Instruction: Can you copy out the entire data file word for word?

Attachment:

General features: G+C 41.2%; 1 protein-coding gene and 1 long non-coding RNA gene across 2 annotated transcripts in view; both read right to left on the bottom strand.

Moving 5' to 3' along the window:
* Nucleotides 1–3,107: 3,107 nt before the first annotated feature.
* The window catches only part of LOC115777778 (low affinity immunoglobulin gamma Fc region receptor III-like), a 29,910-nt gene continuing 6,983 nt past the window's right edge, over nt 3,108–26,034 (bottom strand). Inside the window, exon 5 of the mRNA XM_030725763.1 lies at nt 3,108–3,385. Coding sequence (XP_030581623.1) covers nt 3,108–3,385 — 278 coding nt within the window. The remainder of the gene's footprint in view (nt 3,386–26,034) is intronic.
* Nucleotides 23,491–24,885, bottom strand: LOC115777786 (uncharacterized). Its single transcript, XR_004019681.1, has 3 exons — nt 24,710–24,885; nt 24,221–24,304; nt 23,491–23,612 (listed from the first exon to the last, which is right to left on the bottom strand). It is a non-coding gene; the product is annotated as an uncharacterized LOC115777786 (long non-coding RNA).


General features: G+C 41.2%; 1 protein-coding gene and 1 long non-coding RNA gene across 2 annotated transcripts in view; both read right to left on the bottom strand.

Moving 5' to 3' along the window:
* Nucleotides 1–3,107: 3,107 nt before the first annotated feature.
* The window catches only part of LOC115777778 (low affinity immunoglobulin gamma Fc region receptor III-like), a 29,910-nt gene continuing 6,983 nt past the window's right edge, over nt 3,108–26,034 (bottom strand). Inside the window, exon 5 of the mRNA XM_030725763.1 lies at nt 3,108–3,385. Coding sequence (XP_030581623.1) covers nt 3,108–3,385 — 278 coding nt within the window. The remainder of the gene's footprint in view (nt 3,386–26,034) is intronic.
* Nucleotides 23,491–24,885, bottom strand: LOC115777786 (uncharacterized). Its single transcript, XR_004019681.1, has 3 exons — nt 24,710–24,885; nt 24,221–24,304; nt 23,491–23,612 (listed from the first exon to the last, which is right to left on the bottom strand). It is a non-coding gene; the product is annotated as an uncharacterized LOC115777786 (long non-coding RNA).